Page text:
God Bless America.



Wow, I started this blog exactly a year ago today to chronicle the story of my trip across country with my dear friend.  He would have been 55 years old today but I will always see him as a young man.

The past few months have been somewhat stressful, buying a new home, etc.,  so -although it is no excuse – I have put this story on the back burner.

I spoke with David’s dad today as I always try to do on this particular date and he and I reminisced about how much we both miss David and his mom, Jo.  The years do fly by and we are getting older, but talking and laughing with him gave me the incentive to pick up the story and continue telling of our odyssey across country.

David and I

Stay tuned…


My travels with David story will continue soon.  I have been looking for a new home and spent 11 wonderful days in California with my son and daughter for Christmas holidays.  No excuse for not completing my story, but I will get back to it as soon as I have a home again!!


We left Grandma Green’s townhouse early in the morning after a light breakfast and after reading the daily “earthquake report” (!!) in the morning paper.  We drove east towards Sacramento and spent several hours in its Old Town section.  Lots of neat old buildings, a fun restaurant for lunch and lots of new age-y shops.  David bought me a beautiful fluorite stone and for the car he bought a cassette tape of Pachelbel’s Canon in D.  It became our theme song for the rest of our journey.  The music seemed to fit every mood and every bit of scenery and weather that we encountered.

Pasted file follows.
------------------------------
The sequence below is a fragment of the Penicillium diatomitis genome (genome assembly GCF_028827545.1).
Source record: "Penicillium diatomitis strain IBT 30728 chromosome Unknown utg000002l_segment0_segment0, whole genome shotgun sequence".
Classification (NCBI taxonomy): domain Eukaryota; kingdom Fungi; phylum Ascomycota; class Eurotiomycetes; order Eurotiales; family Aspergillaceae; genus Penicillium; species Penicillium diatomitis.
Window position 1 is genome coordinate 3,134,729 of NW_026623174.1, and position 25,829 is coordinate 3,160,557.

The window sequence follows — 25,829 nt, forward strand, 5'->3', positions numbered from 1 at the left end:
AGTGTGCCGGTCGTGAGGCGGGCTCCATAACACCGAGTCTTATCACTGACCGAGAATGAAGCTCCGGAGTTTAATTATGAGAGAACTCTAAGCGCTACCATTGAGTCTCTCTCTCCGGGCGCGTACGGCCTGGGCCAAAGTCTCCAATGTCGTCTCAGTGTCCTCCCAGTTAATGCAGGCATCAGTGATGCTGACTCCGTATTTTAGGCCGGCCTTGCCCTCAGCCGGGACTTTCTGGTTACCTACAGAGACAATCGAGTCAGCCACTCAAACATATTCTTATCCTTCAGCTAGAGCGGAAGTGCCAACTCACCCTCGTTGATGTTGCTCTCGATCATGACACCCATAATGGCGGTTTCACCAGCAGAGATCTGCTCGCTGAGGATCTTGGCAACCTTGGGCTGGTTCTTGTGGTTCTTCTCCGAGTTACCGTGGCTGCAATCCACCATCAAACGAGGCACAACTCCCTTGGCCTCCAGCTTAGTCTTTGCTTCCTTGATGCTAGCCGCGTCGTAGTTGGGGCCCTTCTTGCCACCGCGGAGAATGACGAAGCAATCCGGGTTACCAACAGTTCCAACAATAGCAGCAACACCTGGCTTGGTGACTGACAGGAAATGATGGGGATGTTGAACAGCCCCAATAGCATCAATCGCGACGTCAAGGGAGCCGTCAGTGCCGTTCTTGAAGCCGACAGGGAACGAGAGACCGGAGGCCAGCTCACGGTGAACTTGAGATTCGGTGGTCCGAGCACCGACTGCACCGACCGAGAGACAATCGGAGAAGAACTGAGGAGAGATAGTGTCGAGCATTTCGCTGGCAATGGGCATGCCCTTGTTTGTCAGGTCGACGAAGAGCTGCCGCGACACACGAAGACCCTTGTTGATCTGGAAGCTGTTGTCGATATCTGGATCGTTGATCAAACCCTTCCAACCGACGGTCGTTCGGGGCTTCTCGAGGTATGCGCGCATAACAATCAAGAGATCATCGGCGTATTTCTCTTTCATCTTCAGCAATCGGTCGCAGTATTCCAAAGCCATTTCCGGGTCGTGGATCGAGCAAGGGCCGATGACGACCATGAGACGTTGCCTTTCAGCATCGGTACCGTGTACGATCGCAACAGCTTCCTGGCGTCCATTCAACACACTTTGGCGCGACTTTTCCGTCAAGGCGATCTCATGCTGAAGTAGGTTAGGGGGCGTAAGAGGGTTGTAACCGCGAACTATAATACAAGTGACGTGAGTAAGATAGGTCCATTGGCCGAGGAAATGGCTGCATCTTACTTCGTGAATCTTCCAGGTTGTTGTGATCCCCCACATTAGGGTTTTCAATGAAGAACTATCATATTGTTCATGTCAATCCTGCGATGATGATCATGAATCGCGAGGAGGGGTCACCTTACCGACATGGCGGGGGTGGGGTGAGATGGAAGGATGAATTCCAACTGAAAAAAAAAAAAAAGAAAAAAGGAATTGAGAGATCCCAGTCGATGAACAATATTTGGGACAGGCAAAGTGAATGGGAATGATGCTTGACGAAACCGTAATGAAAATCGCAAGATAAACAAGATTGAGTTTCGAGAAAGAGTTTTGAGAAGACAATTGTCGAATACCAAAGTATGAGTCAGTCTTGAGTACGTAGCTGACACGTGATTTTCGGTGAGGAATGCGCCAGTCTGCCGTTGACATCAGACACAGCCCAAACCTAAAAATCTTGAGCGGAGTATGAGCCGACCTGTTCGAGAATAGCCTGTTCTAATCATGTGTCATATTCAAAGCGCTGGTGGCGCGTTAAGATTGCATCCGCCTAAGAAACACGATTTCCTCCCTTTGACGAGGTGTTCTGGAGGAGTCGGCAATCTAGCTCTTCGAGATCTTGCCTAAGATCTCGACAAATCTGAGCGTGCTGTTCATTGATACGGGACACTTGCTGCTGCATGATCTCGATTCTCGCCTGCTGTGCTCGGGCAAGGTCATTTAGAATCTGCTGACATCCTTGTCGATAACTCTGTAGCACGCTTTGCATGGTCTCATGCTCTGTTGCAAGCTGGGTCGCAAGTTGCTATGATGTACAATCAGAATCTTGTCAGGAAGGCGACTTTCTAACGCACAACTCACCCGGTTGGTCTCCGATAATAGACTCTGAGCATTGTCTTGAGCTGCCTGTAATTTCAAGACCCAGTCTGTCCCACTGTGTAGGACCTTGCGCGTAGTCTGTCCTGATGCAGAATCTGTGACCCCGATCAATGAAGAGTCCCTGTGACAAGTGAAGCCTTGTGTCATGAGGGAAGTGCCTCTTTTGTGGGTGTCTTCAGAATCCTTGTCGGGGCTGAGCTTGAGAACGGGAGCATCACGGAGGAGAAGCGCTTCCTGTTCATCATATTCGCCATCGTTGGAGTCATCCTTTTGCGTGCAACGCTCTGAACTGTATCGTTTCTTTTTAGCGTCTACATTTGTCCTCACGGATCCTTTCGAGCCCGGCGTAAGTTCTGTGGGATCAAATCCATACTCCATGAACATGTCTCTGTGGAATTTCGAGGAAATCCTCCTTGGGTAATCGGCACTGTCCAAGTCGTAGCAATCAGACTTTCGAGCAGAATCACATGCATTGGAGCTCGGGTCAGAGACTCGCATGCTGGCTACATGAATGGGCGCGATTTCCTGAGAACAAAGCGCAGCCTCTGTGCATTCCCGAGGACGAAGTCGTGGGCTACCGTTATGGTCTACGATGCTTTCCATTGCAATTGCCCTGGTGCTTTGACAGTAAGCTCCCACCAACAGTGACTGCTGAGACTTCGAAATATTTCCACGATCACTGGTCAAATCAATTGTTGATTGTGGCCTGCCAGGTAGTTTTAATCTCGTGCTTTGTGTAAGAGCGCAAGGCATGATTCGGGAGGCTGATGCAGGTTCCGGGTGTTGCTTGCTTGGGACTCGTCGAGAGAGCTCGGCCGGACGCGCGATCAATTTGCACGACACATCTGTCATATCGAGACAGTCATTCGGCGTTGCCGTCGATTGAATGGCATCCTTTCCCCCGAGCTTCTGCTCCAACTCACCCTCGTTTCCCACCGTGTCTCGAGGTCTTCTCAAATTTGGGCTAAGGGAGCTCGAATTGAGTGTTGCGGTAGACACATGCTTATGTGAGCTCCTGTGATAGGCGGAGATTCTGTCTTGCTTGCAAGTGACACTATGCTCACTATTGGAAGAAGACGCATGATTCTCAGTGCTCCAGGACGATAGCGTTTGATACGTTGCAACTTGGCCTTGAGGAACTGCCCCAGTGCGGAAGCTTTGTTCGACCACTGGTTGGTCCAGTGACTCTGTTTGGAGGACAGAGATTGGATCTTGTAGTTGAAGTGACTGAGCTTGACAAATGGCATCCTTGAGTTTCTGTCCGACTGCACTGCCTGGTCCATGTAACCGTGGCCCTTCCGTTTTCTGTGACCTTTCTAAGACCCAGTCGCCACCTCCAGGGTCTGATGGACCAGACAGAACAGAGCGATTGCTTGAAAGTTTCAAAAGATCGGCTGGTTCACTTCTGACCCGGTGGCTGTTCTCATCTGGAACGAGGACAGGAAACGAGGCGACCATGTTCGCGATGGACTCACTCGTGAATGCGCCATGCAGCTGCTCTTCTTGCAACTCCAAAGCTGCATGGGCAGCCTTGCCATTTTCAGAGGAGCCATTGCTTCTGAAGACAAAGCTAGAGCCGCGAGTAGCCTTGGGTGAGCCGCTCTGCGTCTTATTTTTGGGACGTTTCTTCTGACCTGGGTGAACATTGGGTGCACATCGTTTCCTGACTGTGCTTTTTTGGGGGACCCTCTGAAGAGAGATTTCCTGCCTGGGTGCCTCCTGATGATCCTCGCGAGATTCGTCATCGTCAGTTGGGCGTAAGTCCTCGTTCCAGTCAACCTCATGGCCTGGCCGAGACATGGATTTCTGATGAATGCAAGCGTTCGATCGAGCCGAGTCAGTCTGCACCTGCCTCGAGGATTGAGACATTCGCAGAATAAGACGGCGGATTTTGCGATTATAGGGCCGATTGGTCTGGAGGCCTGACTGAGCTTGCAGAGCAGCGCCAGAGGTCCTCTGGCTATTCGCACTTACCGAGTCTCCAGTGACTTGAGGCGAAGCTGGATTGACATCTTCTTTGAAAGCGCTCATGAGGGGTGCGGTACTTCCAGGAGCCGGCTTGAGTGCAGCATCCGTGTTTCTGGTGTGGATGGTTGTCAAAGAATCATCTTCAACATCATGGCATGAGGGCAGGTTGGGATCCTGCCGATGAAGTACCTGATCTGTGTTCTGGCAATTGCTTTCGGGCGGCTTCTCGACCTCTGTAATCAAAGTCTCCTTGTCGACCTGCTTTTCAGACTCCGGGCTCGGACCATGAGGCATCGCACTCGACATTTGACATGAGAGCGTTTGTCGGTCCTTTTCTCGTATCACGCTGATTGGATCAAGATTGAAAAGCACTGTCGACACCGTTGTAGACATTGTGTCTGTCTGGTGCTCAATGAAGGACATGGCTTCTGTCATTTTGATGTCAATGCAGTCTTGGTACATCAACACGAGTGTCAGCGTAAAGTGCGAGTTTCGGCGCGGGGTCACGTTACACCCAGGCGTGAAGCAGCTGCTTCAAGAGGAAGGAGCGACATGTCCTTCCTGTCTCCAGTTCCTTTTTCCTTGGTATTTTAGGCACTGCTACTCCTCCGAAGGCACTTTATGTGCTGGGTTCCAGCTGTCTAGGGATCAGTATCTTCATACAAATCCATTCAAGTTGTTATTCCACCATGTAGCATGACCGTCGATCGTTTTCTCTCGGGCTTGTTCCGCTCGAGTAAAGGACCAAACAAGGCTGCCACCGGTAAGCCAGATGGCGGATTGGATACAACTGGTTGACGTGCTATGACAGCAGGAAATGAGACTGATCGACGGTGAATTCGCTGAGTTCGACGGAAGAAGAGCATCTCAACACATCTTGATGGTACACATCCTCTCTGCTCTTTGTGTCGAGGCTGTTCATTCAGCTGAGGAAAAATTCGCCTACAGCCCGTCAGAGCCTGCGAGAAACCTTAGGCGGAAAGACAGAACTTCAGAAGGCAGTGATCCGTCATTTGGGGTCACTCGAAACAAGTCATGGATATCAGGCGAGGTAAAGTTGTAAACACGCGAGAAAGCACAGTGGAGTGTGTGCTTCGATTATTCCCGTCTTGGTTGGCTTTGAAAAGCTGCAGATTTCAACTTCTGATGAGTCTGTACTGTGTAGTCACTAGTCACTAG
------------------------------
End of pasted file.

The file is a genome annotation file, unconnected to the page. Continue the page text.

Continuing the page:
We arrived at Placerville and stayed with some friends we had done theater with in Cocoa Beach and they invited us to stay with them.  They were doing a production of “Once Upon a Mattress”, so we attended and it was a good time.  They had been dating when we all had worked together in Florida, we attended their lovely wedding a few months before, and now they were living out here.

On the way to Yosemite

The next two days were spent touring Yosemite National Park and the Lake Tahoe area with our friends.  Such beautiful scenery and so diverse.  Mountains, rivers, lakes, waterfalls and casinos!  What more could you ask for?!

David at Lake Tahoe